Our Only National Park That Changes It’s Shape
The Great San Dunes National Park and Preserve is one of the only National Parks in the U.S. that is constantly changing. This of course is the nature of sand dunes everywhere. This very unique national park has the ability to change it’s shape daily. The park is located in a windy region of Colorado alongside the Sangre de Cristo Range. This national park also contains the tallest sand dunes found in North America.
These impressive sand dunes were formed from sand and soil deposits of the Rio Grande and it’s tributaries. Over thousands of years the prevailing westerly winds picked up sand particles from the river flood plain. The wind naturally lost power when trying to cross the high Sangre de Cristo Mountains and as a result deposited sand on the east side of the range.
The wind continues and so does the process that has been going on for some 440,000 years according to geologists. The dunes not only change shape on a fairly daily basis but they are also growing. This is one of the attributes of the Great Sand Dunes that make a visit there so unique.
The Area of the Great Sand Dunes
What we do know about the Great Sand Dunes in Colorado is that they were first noticed by the Native Americans in the area. The names and languages of these earliest natives are not known, more recent American Indian tribes were quite familiar with the area when the Spaniards first arrived over 400 years ago.
As an example, the traditional Ute Indian word for the Great Sand Dunes is Sowapophe-uvehe, “the land that moves back and forth“. Jicarilla Apaches who settled in northern New Mexico called the Dunes Sei-anyedi, meaning, “it goes up and down.”
The Navajo consider Blanca Peak which is just southeast of the Dunes one of their four sacred mountains.
The Great Sand Dunes National Monument was created in the 1930’s during the Great Depression. This was a time when several parks were created and others upgraded with trails and additional shelter buildings.
Many other National Parks and Monuments were created during that period. When the park was originally created it only covered the dunes themselves. What is important to the dunes however is the surrounding area. For the dunes to survive, care must be taken to protect the surrounding watershed and for this reason the park was expanded to include the adjacent area and mountains.
The Great San Dunes Monument and the Preserve
By the year 2004 the park also included a preserve. The preserve was then joined with the Great Sand Dunes Monument and was then the combined area was named a full-fledged National Park in September 2004.
This geologic wonderland contains about 39 square miles of massive sand dunes, some 750 feet high. The Great Sand Dunes National Park also includes alpine lakes and tundra, six mountain peaks in the Sangre de Cristo Mountain Range over 13,000′ in elevation as seen in the photo above right. Among the trees you will see are spruce pine aspen and cottonwoods.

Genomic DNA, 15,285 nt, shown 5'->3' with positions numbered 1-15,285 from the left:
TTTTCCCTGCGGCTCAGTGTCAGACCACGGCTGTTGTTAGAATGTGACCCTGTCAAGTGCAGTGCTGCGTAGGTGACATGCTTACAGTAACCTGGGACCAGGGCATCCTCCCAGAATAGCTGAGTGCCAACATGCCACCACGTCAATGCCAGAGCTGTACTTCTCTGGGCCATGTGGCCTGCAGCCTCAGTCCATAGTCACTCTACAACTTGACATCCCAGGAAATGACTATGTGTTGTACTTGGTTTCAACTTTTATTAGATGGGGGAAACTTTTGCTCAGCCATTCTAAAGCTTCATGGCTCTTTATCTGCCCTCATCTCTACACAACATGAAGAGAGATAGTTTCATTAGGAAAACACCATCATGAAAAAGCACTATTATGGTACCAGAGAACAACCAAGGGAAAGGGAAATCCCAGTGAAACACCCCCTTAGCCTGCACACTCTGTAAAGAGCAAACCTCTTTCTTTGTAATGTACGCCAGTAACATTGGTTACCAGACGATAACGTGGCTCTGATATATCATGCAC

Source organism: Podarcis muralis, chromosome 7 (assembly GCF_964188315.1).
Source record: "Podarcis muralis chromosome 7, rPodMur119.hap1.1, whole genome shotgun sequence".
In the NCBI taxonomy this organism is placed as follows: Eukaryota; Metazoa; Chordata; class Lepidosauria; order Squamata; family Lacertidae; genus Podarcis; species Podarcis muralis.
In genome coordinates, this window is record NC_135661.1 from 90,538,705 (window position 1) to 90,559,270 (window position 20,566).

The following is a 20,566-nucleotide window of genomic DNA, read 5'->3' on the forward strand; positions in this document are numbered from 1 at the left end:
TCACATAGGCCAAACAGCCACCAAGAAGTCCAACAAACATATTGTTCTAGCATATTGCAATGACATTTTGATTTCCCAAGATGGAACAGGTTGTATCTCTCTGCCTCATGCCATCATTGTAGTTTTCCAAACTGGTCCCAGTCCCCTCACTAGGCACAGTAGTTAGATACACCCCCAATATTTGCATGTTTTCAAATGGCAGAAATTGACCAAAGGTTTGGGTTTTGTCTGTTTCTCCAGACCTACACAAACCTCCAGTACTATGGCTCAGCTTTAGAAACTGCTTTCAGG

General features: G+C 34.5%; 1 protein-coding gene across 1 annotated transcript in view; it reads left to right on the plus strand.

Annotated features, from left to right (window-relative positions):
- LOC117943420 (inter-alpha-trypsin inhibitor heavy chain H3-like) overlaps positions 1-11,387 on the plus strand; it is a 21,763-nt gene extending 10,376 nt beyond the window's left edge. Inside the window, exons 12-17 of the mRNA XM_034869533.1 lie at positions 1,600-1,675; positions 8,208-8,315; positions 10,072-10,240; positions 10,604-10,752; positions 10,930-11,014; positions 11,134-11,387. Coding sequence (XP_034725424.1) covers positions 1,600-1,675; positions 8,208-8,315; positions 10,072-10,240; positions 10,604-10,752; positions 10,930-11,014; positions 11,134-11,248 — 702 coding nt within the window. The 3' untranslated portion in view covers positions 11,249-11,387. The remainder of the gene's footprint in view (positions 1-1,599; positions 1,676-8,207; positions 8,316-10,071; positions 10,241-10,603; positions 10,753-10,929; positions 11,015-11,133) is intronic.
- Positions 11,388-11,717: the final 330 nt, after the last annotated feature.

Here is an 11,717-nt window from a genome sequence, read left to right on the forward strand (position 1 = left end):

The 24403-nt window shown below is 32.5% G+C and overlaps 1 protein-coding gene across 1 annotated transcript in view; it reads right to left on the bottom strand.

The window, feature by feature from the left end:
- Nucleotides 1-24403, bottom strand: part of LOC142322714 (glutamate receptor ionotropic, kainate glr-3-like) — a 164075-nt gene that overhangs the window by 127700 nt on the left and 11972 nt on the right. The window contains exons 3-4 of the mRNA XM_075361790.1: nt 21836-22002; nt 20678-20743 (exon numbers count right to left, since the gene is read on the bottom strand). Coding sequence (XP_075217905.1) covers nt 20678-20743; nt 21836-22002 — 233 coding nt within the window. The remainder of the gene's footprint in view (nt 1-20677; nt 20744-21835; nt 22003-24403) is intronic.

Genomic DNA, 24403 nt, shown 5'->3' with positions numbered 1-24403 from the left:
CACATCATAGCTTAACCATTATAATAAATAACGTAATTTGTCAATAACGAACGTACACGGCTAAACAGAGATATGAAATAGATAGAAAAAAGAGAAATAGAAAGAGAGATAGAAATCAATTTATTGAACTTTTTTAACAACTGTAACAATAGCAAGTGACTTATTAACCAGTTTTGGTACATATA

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Hiking the Great Sand Dunes
There are no roads or official trails into the sand dunes themselves simply because of the soft, ever-shifting sand. Although there are no marked trails you are allowed to walk anywhere and one popular target is the top of the tallest dune which is only half a mile from the edge.
Walking to the tallest dune will likely take one hour since walking through the sand can be quite a slow process. The hiker will find it easier to walk along sand ridges, rather than straight up the side of the dunes. Be advised that the sand can become quite hot, sometimes up to 140 F, making it much too hot for walking on your bare feet. It is also advisable to carry plenty of water and watch out for lightning during the summer.
The national park maintains three forested hiking trails located east of the dunes along the wooded hills. Some of the trails will take you to high vistas and high country lakes. The wooded trails include Montville Nature Trail, Mosca Pass Trail and San Ramp Trail.
Inquire at the park Visitor Center for free backcountry permits required for overnight backpacking. Designated backcountry sites in the national park are located along the Sand Ramp Trail, in the transition area between the dunefield and the mountains. This is a more sheltered area of the park.
Driving to The Great Sand Dunes National Park
If you’re traveling from the Denver area, Colorado Springs, or Pueblo, the best route is south on Interstate-25 to Walsenburg, then west on US 160 and then north on State Highway 150. If you’re looking for a more mountainous trip from Denver you can travel U.S. Hwy 285 south, then on State Highway 17 south, then County Lane 6 east from Mosca.
Many people also drive up from Santa Fe and Taos New Mexico. From Santa Fe drive north on US 285 to Alamosa Colorado. From Alamosa, you can take either U.S. Highway 160 east and State Highway 150 north, or State Highway 17 north and County Lane 6 east from Mosca. Mileages are about 240 from the Denver area and 185 from Santa Fe.
(Article copyright 2014 Trips Into History)